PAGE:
If you lead a district, school, or department, or if you are a teacher yourself, then you may have seen that civil discourse that relies on evidence is increasingly under attack. We might experience this, at times locally in our Board meetings, and nationally in the broader conversation.
"Feedback is a gift." Most of us have heard this common phrase as educators, coaches, and professionals. But if feedback is a gift, why does receiving it sometimes trigger uneasiness, anxiety, and stress?
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We all know that teachers should feel appreciated every day. As a former high school science teacher, I was filled up by the positive notes from students, small gifts, and verbal affirmations received during teacher appreciation week. Recognition is an important way for teachers to feel appreciated; we believe that in our four essential elements of teacher belonging (Agency, Development, Equity, and Wellness), appreciation is relevant to all categories, especially Development and Wellness.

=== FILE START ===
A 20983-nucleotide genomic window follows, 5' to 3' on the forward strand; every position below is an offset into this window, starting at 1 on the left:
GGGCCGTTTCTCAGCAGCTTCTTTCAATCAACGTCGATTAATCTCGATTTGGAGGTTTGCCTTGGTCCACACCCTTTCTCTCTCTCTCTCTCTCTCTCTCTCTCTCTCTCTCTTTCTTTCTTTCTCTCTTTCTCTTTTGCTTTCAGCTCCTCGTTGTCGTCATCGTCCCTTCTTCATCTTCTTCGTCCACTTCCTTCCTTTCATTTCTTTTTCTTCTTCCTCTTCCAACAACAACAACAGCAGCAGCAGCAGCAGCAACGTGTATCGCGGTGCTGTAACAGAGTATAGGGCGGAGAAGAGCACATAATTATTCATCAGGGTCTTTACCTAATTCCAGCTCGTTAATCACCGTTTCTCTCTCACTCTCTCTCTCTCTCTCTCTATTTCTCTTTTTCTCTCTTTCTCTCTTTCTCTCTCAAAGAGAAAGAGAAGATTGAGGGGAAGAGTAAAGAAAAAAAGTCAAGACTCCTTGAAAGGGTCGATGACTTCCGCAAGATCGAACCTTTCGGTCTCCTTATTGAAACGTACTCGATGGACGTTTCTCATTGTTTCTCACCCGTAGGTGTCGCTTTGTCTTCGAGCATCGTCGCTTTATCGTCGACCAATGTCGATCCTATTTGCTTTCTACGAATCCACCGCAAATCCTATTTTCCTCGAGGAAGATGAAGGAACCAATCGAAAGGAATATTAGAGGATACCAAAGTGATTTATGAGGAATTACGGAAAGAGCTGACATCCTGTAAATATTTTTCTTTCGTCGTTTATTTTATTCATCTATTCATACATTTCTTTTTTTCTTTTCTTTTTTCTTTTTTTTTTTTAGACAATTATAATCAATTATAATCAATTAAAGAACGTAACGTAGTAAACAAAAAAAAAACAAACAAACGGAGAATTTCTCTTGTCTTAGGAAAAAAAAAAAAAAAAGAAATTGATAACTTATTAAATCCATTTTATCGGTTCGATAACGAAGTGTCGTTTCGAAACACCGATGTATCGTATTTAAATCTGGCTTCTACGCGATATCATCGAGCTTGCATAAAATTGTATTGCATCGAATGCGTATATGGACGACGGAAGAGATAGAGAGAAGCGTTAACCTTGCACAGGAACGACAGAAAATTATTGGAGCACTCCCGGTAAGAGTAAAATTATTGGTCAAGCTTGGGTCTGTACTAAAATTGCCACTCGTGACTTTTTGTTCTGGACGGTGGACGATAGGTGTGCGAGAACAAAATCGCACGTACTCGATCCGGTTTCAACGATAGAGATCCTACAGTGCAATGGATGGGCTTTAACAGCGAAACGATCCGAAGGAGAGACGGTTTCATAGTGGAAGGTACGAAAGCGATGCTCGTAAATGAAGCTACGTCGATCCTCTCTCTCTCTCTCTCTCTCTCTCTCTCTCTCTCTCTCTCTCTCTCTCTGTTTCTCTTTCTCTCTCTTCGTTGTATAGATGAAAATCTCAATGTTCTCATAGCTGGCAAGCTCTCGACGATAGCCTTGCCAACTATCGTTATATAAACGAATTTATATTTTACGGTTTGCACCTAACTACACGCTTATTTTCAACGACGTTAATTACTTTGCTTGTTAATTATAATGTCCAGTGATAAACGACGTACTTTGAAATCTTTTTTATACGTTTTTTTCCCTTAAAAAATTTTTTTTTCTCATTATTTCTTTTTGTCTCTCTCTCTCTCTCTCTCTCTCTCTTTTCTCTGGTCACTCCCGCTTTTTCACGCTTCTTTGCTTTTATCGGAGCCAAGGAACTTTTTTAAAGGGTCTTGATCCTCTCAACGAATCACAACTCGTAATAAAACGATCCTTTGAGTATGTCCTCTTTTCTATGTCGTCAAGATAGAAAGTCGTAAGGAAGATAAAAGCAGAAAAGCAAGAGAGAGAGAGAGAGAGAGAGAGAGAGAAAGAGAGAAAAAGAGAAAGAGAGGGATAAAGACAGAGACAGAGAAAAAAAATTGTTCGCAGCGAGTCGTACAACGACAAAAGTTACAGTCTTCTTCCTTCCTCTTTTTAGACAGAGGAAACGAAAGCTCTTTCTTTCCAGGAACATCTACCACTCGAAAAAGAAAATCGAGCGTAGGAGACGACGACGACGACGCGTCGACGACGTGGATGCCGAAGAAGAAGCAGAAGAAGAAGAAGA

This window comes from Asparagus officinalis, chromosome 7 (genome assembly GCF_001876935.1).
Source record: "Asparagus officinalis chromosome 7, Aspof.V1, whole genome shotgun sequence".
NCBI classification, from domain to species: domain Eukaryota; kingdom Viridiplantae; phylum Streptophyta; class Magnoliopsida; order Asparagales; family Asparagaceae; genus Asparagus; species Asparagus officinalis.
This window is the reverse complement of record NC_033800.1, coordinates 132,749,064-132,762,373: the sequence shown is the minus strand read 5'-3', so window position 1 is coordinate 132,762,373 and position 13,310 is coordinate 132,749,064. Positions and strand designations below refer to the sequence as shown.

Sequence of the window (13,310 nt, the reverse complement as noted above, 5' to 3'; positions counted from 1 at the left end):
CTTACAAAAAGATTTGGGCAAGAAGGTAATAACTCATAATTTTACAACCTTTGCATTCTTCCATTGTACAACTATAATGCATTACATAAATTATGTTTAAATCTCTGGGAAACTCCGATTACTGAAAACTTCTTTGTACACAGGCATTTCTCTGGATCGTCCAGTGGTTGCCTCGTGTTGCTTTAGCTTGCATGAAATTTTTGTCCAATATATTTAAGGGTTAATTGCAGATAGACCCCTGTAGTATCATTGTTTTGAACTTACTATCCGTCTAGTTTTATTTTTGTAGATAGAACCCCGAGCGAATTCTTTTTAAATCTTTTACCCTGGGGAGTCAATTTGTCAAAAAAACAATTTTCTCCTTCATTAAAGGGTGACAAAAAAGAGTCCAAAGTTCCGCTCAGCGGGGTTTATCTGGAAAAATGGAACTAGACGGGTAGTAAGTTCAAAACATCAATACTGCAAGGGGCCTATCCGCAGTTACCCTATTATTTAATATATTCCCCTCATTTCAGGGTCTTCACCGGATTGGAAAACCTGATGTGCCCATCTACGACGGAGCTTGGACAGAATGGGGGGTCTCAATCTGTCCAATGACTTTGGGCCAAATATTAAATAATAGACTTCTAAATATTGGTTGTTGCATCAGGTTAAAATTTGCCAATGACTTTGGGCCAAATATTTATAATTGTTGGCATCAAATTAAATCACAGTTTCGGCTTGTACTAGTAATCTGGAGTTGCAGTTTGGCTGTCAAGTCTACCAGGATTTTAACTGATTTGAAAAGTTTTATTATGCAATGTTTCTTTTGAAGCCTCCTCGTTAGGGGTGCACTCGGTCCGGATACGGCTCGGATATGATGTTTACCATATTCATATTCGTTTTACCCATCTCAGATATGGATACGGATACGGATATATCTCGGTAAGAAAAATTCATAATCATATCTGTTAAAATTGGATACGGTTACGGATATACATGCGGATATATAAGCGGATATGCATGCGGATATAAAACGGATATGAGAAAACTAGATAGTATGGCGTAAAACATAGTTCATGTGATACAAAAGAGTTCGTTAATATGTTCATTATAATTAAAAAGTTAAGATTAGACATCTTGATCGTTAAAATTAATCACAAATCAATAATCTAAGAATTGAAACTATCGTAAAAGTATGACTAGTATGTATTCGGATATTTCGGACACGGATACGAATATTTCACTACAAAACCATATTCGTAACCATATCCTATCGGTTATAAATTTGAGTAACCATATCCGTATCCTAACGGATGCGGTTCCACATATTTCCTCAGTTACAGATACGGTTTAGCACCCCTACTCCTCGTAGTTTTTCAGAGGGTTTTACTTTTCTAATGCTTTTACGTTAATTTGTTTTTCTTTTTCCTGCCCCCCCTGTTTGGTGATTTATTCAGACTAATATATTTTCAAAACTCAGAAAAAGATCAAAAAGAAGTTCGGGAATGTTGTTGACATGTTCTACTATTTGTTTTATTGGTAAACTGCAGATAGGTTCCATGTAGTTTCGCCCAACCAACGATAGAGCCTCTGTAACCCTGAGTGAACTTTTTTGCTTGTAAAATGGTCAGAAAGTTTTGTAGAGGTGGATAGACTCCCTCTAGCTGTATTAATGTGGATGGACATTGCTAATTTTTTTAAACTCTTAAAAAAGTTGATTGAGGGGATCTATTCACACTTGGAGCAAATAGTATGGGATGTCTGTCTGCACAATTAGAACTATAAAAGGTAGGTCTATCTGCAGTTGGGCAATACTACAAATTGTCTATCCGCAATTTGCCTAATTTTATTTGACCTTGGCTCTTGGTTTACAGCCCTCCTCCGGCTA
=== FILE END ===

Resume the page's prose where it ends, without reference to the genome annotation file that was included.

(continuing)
If you’ve ever watched a superhero movie, you’ve probably wondered which superpower you would like to embody. Super strength or super flexibility? Invisibility or the power to fly? It may surprise you to learn that superheroes live among us and go about their lives, often unnoticed. If you look closely, however, you may spot them shopping at the grocery store, taking their pets for a stroll in the park, or, most commonly, shopping for treasures in the $1 bins at Target.
Next week is Teacher Appreciation Week. Although we at Education Elements believe that teachers should be celebrated on any day that ends in a “y”, we also are excited to join in the Nationwide celebrations next week. As a former teacher, a little “thank you” went a long way, a gifted morning coffee fueled me to empower my students through testing season, and a card highlighting my impact reminded me of my “why.”
I am a recovering perfectionist. As a kid, I always colored within the lines of my coloring book; not because I wanted to follow the rules, but because I enjoyed precision. As a teacher, I bought a laser level tool so that my posters would all be hung at the exact same height. Perfectionism can bring a sense of pride, especially when applied to a tangible outcome. I admired my coloring book pages in the same way I did my classroom walls.